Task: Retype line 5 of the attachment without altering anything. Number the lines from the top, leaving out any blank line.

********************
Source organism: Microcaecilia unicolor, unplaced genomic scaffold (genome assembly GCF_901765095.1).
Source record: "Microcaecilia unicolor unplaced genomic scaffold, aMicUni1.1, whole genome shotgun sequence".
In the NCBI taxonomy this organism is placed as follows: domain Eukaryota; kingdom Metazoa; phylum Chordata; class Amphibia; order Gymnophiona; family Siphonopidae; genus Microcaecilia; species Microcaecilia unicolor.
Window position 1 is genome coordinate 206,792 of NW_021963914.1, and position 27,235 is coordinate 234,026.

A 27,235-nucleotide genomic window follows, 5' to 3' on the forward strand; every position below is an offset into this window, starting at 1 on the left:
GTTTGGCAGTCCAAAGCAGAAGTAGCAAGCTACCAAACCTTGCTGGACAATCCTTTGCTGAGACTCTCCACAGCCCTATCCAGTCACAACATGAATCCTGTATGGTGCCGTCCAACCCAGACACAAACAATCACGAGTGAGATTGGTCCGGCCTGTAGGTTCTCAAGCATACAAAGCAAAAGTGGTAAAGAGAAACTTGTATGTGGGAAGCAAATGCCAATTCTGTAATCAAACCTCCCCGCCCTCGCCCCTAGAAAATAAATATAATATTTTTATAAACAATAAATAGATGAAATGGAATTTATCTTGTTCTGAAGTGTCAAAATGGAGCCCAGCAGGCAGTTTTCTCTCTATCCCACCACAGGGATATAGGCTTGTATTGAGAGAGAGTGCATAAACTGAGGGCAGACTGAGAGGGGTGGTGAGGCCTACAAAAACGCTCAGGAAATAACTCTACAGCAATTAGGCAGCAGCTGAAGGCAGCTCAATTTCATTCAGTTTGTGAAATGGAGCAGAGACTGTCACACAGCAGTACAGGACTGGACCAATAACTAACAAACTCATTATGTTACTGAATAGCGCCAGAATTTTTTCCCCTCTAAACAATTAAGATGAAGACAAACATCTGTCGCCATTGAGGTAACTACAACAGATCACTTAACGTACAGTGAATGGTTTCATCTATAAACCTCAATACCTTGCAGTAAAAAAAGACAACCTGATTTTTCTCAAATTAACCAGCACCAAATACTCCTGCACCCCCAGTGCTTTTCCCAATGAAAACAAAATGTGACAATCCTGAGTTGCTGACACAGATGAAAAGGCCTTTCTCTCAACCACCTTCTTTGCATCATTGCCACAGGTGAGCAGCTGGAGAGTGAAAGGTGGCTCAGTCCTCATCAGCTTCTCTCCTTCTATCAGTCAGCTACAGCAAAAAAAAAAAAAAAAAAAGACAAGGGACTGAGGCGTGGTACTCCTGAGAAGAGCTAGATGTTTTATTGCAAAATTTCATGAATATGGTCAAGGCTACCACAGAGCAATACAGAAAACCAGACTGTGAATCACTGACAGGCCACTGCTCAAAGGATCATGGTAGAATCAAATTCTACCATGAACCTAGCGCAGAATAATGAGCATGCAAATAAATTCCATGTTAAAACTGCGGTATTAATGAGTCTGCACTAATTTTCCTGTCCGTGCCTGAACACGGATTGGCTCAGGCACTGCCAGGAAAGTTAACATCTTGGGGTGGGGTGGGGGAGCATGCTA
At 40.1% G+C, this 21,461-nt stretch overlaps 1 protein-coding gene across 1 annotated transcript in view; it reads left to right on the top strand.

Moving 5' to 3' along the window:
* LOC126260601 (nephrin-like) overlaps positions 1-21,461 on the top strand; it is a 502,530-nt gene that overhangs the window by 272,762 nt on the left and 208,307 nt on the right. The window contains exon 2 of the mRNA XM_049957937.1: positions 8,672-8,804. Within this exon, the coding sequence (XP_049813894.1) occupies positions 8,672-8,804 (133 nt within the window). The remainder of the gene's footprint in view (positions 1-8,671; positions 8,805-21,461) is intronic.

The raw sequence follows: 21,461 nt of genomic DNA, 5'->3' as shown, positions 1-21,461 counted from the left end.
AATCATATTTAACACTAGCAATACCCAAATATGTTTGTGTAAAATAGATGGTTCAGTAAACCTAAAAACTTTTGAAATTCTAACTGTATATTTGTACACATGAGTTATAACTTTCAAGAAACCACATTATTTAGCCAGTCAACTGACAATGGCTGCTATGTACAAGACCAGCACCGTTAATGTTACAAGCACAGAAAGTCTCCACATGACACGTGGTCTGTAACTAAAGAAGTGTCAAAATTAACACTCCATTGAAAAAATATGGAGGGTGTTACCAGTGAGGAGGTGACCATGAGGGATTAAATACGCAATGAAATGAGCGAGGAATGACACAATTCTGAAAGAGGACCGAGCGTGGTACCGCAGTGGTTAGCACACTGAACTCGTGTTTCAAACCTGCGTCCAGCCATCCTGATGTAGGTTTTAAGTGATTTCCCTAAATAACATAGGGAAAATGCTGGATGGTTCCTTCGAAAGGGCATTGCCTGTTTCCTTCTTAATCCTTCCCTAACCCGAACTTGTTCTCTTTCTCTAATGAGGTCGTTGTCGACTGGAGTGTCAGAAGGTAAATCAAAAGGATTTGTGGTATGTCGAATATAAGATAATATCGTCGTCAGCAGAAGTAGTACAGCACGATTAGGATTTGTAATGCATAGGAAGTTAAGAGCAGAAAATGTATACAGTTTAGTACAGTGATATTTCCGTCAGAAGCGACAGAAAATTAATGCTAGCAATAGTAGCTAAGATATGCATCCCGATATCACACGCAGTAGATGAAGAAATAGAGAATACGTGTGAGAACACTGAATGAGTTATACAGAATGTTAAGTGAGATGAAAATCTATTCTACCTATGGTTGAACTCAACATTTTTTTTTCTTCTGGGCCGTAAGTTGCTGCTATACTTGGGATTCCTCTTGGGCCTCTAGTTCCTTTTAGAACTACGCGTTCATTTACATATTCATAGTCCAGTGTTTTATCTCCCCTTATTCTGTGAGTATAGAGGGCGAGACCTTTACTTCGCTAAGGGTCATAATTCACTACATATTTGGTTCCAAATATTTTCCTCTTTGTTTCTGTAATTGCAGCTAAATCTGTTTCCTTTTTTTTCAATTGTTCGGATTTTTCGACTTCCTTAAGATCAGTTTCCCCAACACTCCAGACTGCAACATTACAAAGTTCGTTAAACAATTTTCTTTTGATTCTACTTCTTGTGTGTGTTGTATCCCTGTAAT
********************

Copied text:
A 27,235-nucleotide genomic window follows, 5' to 3' on the forward strand; every position below is an offset into this window, starting at 1 on the left: